At Rice University School Literacy and Culture, we understand The Critical Importance of Play. As you prepare to do your holiday shopping, we’d like to offer some suggestions for gifts that promote imagination and creativity in preschool age children.
The items below can be found and purchased on our Amazon Book Store.
Blocks are a big hit with children and parents alike. Building with blocks provides one of the most valuable learning experiences available for young children. Block play stimulates learning in all domains of development: intellectual, physical, social-emotional and language. Blocks are open-ended. Young children begin stacking them and soon they expand to creating castles, doll houses and roadways for cars in make-believe villages. These changes in the way in which children play with blocks makes them a wise investment, as they will certainly make for years of enjoyment.
Reading aloud is the single most important thing you can do for your child. It develops their vocabulary, increases their general knowledge and provides them insight into other cultures and the world around them. Sharing a book with your child is a positive experience that allows the two of you to grow closer. Early exposure to great literature helps children to begin viewing books as a treat and an indulgence rather than a chore.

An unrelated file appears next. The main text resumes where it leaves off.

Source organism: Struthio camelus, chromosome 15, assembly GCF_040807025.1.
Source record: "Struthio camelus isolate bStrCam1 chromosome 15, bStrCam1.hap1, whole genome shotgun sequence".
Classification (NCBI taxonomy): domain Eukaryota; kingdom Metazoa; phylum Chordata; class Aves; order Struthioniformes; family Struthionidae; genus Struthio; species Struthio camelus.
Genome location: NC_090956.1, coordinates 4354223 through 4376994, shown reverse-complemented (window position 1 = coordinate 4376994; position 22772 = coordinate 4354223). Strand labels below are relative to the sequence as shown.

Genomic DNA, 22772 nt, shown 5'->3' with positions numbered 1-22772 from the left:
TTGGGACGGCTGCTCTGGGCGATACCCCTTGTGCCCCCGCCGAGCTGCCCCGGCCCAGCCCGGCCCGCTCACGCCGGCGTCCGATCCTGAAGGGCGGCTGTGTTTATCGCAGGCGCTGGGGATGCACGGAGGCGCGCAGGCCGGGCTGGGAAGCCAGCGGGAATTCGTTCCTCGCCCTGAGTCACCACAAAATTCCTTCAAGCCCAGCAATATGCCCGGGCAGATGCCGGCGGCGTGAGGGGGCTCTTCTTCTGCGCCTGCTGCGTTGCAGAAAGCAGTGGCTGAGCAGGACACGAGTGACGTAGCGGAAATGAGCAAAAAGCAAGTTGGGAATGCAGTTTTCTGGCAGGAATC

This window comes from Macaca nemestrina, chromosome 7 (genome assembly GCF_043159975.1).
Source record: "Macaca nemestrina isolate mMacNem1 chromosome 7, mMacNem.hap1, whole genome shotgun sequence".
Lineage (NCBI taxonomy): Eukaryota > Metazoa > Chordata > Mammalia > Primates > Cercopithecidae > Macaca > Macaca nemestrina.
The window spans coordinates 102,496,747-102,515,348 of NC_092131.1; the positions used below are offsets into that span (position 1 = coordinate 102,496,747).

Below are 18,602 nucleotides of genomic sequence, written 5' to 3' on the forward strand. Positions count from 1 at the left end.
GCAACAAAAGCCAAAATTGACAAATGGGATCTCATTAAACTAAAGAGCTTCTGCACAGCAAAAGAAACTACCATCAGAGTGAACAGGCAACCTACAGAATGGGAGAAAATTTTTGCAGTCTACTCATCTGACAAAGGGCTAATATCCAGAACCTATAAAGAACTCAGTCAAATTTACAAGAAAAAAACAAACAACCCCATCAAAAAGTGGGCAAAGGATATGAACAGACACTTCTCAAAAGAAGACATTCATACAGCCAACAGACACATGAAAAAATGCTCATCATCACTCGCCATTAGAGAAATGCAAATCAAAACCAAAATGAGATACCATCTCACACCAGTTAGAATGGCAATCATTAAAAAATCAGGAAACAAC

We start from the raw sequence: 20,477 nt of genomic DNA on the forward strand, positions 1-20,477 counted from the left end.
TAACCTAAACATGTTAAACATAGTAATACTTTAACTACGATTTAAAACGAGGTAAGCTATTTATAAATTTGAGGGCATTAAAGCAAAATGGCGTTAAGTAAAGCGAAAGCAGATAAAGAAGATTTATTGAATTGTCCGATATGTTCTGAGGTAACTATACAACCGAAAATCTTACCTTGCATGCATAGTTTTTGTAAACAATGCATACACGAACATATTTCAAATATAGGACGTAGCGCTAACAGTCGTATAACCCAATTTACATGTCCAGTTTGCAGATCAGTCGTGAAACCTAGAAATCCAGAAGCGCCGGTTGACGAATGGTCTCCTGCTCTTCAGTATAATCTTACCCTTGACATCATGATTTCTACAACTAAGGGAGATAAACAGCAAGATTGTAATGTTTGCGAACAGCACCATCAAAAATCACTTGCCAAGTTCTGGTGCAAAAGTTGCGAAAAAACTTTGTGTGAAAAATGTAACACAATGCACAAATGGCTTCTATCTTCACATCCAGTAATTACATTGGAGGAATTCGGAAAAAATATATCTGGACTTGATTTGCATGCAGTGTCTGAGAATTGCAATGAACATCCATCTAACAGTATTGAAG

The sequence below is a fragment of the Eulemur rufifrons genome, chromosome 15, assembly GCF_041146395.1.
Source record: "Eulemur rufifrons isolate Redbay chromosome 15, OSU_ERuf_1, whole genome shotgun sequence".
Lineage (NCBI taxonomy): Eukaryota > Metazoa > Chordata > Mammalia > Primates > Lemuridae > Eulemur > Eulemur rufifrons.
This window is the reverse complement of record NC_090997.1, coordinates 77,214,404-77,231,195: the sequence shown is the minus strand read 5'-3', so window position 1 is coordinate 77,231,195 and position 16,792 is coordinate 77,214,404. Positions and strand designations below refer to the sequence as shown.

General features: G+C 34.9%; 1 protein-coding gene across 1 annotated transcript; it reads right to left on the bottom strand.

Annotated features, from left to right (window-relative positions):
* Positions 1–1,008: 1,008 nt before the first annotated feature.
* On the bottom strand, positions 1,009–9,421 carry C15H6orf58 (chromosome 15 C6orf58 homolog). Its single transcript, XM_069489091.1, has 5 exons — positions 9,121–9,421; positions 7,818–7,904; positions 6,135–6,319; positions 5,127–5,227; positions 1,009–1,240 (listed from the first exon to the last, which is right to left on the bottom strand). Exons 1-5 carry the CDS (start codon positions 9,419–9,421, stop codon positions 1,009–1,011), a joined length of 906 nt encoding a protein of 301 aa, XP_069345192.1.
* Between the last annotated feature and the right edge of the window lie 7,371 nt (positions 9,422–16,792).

Art supplies are a major catalyst for creative play. When a child creates a picture, paints a self-portrait, or hangs buttons from a pipe cleaner mobile, that child is beginning to communicate visually. Children draw and create to share experiences that might otherwise not be expressed. Art allows children to express their creativity, encourages focus and concentration, and develops fine motor skills and eye-hand coordination. It also allows children to develop a sense of self-worth.
Play and Story
Imaginative play is a key contributor to a child’s overall development. It allows children to work through feelings, assists them in making sense of the world and builds empathy as your children put themselves in someone else’s shoes. When children participate in imaginative play, they are naturally exercising their ability to be innovative. Research shows that anything that encourages role-playing is considered good for the brain. Staying in character requires discipline and impulse-control as well as promotes self-regulation.
Active play happens when children use their large muscles to move around. This play releases energy and develops fine and gross motor coordination. The outdoors is the perfect natural setting for active imaginative play.
Authored by Brooke Brown, Rice University School Literacy and Culture